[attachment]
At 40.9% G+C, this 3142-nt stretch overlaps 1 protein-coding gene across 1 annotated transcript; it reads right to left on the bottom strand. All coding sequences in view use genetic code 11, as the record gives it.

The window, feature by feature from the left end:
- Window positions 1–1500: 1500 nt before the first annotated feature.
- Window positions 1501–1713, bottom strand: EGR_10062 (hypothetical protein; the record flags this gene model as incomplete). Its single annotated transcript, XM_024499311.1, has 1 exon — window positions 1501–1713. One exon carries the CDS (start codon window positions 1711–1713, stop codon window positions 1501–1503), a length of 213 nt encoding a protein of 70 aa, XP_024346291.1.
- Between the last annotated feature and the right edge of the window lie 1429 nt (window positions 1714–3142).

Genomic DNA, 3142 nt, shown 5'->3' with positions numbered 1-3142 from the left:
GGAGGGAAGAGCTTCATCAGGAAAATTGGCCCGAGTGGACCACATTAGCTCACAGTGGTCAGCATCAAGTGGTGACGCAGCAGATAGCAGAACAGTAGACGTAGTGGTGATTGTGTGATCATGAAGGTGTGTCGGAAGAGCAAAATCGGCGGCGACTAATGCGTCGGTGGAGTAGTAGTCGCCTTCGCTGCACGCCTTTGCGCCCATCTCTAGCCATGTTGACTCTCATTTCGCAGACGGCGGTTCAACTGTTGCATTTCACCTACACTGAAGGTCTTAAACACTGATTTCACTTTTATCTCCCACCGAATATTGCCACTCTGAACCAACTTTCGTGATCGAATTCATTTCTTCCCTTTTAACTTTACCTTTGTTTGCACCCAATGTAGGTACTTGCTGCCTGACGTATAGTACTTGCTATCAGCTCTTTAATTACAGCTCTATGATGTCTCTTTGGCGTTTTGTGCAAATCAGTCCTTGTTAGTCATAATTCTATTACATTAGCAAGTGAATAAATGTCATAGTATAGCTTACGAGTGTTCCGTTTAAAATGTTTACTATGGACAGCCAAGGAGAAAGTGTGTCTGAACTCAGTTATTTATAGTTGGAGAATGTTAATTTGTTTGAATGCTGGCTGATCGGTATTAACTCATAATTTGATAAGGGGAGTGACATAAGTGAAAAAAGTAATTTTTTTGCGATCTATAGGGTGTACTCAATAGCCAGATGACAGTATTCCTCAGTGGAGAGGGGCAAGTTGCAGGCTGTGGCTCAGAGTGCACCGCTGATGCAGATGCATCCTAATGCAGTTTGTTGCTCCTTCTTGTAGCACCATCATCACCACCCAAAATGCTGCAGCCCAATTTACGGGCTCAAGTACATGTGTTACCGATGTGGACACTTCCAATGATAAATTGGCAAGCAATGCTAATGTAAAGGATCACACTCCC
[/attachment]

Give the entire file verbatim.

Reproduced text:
At 40.9% G+C, this 3142-nt stretch overlaps 1 protein-coding gene across 1 annotated transcript; it reads right to left on the bottom strand. All coding sequences in view use genetic code 11, as the record gives it.

The window, feature by feature from the left end:
- Window positions 1–1500: 1500 nt before the first annotated feature.
- Window positions 1501–1713, bottom strand: EGR_10062 (hypothetical protein; the record flags this gene model as incomplete). Its single annotated transcript, XM_024499311.1, has 1 exon — window positions 1501–1713. One exon carries the CDS (start codon window positions 1711–1713, stop codon window positions 1501–1503), a length of 213 nt encoding a protein of 70 aa, XP_024346291.1.
- Between the last annotated feature and the right edge of the window lie 1429 nt (window positions 1714–3142).

Genomic DNA, 3142 nt, shown 5'->3' with positions numbered 1-3142 from the left:
GGAGGGAAGAGCTTCATCAGGAAAATTGGCCCGAGTGGACCACATTAGCTCACAGTGGTCAGCATCAAGTGGTGACGCAGCAGATAGCAGAACAGTAGACGTAGTGGTGATTGTGTGATCATGAAGGTGTGTCGGAAGAGCAAAATCGGCGGCGACTAATGCGTCGGTGGAGTAGTAGTCGCCTTCGCTGCACGCCTTTGCGCCCATCTCTAGCCATGTTGACTCTCATTTCGCAGACGGCGGTTCAACTGTTGCATTTCACCTACACTGAAGGTCTTAAACACTGATTTCACTTTTATCTCCCACCGAATATTGCCACTCTGAACCAACTTTCGTGATCGAATTCATTTCTTCCCTTTTAACTTTACCTTTGTTTGCACCCAATGTAGGTACTTGCTGCCTGACGTATAGTACTTGCTATCAGCTCTTTAATTACAGCTCTATGATGTCTCTTTGGCGTTTTGTGCAAATCAGTCCTTGTTAGTCATAATTCTATTACATTAGCAAGTGAATAAATGTCATAGTATAGCTTACGAGTGTTCCGTTTAAAATGTTTACTATGGACAGCCAAGGAGAAAGTGTGTCTGAACTCAGTTATTTATAGTTGGAGAATGTTAATTTGTTTGAATGCTGGCTGATCGGTATTAACTCATAATTTGATAAGGGGAGTGACATAAGTGAAAAAAGTAATTTTTTTGCGATCTATAGGGTGTACTCAATAGCCAGATGACAGTATTCCTCAGTGGAGAGGGGCAAGTTGCAGGCTGTGGCTCAGAGTGCACCGCTGATGCAGATGCATCCTAATGCAGTTTGTTGCTCCTTCTTGTAGCACCATCATCACCACCCAAAATGCTGCAGCCCAATTTACGGGCTCAAGTACATGTGTTACCGATGTGGACACTTCCAATGATAAATTGGCAAGCAATGCTAATGTAAAGGATCACACTCCC